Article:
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Democratic control of the OSCE: The role of the Parliamentary Assembly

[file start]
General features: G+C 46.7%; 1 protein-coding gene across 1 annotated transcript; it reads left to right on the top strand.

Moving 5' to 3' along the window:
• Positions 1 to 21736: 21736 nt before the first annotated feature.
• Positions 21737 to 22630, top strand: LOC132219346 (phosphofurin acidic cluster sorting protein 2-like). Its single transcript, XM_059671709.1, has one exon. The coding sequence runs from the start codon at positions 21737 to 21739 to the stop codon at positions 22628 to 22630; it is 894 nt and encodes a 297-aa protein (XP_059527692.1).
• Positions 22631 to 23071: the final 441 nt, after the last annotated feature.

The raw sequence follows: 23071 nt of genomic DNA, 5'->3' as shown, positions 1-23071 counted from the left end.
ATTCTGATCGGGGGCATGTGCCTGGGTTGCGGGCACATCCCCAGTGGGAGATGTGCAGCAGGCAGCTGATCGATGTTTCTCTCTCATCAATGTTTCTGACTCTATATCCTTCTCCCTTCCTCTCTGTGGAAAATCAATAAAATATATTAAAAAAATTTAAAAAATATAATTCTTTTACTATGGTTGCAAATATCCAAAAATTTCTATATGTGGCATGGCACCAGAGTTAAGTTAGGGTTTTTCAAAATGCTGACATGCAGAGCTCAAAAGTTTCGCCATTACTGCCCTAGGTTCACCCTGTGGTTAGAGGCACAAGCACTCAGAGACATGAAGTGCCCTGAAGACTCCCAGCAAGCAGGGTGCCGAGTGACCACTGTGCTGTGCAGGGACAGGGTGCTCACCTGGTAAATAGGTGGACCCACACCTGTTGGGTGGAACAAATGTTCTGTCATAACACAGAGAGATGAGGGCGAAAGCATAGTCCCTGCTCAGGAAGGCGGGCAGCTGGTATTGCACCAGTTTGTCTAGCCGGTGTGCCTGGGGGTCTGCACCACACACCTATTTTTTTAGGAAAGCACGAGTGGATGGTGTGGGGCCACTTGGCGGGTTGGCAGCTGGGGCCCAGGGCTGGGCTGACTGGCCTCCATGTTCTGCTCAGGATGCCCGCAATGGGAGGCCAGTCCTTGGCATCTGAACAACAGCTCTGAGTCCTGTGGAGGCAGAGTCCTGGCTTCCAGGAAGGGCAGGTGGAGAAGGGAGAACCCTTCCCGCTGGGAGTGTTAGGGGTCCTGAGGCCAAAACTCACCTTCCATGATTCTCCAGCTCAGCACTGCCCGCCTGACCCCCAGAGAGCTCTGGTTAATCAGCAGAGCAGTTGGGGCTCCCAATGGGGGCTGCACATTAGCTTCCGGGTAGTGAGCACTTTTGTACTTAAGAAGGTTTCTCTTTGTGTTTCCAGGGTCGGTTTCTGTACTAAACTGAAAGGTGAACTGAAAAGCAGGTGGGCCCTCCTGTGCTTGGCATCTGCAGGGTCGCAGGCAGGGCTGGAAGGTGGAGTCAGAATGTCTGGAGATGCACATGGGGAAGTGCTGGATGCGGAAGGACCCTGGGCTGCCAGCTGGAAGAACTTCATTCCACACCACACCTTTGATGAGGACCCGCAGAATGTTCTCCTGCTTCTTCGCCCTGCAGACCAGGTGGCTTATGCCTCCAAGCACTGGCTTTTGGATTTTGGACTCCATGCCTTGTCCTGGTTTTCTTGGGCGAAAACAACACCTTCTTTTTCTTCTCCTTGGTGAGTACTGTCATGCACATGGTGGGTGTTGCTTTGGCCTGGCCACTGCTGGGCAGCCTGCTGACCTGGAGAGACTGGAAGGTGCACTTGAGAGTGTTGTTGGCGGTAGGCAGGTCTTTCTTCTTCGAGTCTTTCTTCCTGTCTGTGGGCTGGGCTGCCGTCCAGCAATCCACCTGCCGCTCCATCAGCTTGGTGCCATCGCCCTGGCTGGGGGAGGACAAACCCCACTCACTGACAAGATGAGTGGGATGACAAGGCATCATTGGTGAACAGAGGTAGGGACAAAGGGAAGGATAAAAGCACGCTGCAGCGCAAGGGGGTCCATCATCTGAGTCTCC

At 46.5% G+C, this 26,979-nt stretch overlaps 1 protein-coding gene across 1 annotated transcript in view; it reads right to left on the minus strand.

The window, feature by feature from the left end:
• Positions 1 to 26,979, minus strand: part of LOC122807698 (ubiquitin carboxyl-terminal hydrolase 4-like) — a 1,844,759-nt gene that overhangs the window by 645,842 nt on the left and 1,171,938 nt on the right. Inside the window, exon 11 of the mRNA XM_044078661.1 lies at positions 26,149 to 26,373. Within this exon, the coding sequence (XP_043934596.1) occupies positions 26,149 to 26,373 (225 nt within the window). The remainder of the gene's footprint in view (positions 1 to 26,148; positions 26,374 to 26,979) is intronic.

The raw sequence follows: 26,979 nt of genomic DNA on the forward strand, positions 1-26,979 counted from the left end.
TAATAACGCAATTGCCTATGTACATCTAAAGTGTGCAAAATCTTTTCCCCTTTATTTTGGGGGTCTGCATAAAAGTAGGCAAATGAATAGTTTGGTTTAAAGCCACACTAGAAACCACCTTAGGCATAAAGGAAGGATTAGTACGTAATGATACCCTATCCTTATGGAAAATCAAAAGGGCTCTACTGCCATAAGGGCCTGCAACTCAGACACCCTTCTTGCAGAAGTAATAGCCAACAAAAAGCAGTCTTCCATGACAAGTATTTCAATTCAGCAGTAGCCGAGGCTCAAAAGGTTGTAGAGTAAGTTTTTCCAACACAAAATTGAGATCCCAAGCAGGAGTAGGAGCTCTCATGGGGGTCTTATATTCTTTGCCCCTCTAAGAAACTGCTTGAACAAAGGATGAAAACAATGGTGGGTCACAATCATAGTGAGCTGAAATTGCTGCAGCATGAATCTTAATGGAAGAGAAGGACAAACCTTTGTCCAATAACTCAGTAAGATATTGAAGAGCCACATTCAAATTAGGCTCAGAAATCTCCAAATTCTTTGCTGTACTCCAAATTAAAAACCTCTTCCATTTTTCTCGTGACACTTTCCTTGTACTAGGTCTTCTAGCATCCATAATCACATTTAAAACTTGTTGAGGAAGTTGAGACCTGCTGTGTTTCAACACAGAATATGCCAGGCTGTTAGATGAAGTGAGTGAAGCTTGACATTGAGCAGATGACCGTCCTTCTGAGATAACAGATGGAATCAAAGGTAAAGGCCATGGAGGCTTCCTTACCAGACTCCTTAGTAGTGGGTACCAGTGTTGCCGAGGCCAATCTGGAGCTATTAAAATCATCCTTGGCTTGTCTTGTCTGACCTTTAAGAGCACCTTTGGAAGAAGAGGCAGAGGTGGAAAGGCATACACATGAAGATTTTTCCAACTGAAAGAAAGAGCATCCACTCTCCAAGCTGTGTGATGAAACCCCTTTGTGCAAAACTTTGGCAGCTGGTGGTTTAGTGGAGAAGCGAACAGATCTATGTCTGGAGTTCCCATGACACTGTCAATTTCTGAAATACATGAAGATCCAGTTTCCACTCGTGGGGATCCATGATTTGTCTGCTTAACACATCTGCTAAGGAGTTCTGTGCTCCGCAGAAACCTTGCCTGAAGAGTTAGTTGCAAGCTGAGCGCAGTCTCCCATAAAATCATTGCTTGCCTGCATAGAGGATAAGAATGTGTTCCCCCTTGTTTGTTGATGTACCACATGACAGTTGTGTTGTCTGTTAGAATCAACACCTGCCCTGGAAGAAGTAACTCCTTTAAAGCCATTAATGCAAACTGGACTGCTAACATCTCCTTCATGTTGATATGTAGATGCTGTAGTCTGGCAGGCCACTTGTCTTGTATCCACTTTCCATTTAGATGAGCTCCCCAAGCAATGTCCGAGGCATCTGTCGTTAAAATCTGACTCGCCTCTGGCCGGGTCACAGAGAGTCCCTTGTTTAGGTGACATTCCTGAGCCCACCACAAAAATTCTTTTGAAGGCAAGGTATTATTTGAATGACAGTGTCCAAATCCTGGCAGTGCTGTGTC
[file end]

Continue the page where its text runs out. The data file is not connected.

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International institutions play an increasingly important role in resolving political problems. At the same time, these institutions are often criticized for their lack of democratic accountability. One proposed solution for tackling this ‘democratic deficit’ is the creation of interparliamentary organs. They exercise a number of functions comparable to those of national parliaments, in particular with regard to the control of the executive power. Since 1991, a parliamentary assembly has been established within the OSCE. This article discusses whether and to what extent elements of parliamentary control can be identified in the institutional framework of the OSCE. First, the author will determine the institutional links between the Assembly and the intergovernmental OSCE. I will argue that over time, the two bodies have established a rather informal, but quite dense network of contacts and cooperation. Second, the emphasis is on the Assembly’s parliamentary rights. Here the author will show that the Assembly has only acquired a few rather modest rights for exercising parliamentary control. In conclusion, the author argues that the main focus of the Assembly should be on consensus-building among parliamentarians and on facilitating dialog between parliamentarians and the OSCE executive bodies and institutions.


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